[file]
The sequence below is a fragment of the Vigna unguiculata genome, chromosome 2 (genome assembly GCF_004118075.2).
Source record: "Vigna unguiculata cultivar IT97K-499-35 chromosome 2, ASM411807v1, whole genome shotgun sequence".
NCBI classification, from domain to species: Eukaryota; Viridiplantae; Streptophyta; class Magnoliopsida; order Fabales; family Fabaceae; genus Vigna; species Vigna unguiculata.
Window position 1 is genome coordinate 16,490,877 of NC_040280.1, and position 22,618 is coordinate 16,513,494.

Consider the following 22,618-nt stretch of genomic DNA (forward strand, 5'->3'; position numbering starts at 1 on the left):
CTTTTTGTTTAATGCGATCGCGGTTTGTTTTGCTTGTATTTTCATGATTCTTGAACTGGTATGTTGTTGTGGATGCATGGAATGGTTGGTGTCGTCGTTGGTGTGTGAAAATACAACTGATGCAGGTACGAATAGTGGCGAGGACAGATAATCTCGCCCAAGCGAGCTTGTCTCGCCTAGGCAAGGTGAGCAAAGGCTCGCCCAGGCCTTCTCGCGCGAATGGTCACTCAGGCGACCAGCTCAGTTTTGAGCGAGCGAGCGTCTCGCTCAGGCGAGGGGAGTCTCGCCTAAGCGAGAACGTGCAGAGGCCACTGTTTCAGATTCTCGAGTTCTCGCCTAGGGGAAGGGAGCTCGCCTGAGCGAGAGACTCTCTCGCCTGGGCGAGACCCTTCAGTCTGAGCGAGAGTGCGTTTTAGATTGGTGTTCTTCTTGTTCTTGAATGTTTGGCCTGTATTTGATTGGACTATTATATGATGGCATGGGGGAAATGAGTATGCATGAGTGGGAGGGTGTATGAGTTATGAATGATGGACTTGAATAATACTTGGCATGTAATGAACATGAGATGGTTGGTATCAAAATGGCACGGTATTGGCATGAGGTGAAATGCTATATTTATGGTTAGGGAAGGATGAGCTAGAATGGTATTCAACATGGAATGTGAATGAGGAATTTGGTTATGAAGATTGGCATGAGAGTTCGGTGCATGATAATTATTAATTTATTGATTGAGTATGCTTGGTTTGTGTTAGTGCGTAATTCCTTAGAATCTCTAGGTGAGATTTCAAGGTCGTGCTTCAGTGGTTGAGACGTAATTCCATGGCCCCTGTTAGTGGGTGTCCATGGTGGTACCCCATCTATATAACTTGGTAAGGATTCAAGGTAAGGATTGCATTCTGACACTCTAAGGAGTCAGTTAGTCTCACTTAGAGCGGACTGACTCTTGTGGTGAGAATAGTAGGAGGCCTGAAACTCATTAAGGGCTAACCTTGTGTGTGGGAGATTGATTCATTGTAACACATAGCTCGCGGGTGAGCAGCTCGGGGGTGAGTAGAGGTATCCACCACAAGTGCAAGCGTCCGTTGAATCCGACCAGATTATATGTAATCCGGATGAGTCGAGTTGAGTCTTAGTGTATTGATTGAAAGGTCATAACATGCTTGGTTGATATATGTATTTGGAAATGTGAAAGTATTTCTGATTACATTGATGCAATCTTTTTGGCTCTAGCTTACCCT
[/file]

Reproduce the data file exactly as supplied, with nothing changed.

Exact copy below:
The sequence below is a fragment of the Vigna unguiculata genome, chromosome 2 (genome assembly GCF_004118075.2).
Source record: "Vigna unguiculata cultivar IT97K-499-35 chromosome 2, ASM411807v1, whole genome shotgun sequence".
NCBI classification, from domain to species: Eukaryota; Viridiplantae; Streptophyta; class Magnoliopsida; order Fabales; family Fabaceae; genus Vigna; species Vigna unguiculata.
Window position 1 is genome coordinate 16,490,877 of NC_040280.1, and position 22,618 is coordinate 16,513,494.

Consider the following 22,618-nt stretch of genomic DNA (forward strand, 5'->3'; position numbering starts at 1 on the left):
CTTTTTGTTTAATGCGATCGCGGTTTGTTTTGCTTGTATTTTCATGATTCTTGAACTGGTATGTTGTTGTGGATGCATGGAATGGTTGGTGTCGTCGTTGGTGTGTGAAAATACAACTGATGCAGGTACGAATAGTGGCGAGGACAGATAATCTCGCCCAAGCGAGCTTGTCTCGCCTAGGCAAGGTGAGCAAAGGCTCGCCCAGGCCTTCTCGCGCGAATGGTCACTCAGGCGACCAGCTCAGTTTTGAGCGAGCGAGCGTCTCGCTCAGGCGAGGGGAGTCTCGCCTAAGCGAGAACGTGCAGAGGCCACTGTTTCAGATTCTCGAGTTCTCGCCTAGGGGAAGGGAGCTCGCCTGAGCGAGAGACTCTCTCGCCTGGGCGAGACCCTTCAGTCTGAGCGAGAGTGCGTTTTAGATTGGTGTTCTTCTTGTTCTTGAATGTTTGGCCTGTATTTGATTGGACTATTATATGATGGCATGGGGGAAATGAGTATGCATGAGTGGGAGGGTGTATGAGTTATGAATGATGGACTTGAATAATACTTGGCATGTAATGAACATGAGATGGTTGGTATCAAAATGGCACGGTATTGGCATGAGGTGAAATGCTATATTTATGGTTAGGGAAGGATGAGCTAGAATGGTATTCAACATGGAATGTGAATGAGGAATTTGGTTATGAAGATTGGCATGAGAGTTCGGTGCATGATAATTATTAATTTATTGATTGAGTATGCTTGGTTTGTGTTAGTGCGTAATTCCTTAGAATCTCTAGGTGAGATTTCAAGGTCGTGCTTCAGTGGTTGAGACGTAATTCCATGGCCCCTGTTAGTGGGTGTCCATGGTGGTACCCCATCTATATAACTTGGTAAGGATTCAAGGTAAGGATTGCATTCTGACACTCTAAGGAGTCAGTTAGTCTCACTTAGAGCGGACTGACTCTTGTGGTGAGAATAGTAGGAGGCCTGAAACTCATTAAGGGCTAACCTTGTGTGTGGGAGATTGATTCATTGTAACACATAGCTCGCGGGTGAGCAGCTCGGGGGTGAGTAGAGGTATCCACCACAAGTGCAAGCGTCCGTTGAATCCGACCAGATTATATGTAATCCGGATGAGTCGAGTTGAGTCTTAGTGTATTGATTGAAAGGTCATAACATGCTTGGTTGATATATGTATTTGGAAATGTGAAAGTATTTCTGATTACATTGATGCAATCTTTTTGGCTCTAGCTTACCCT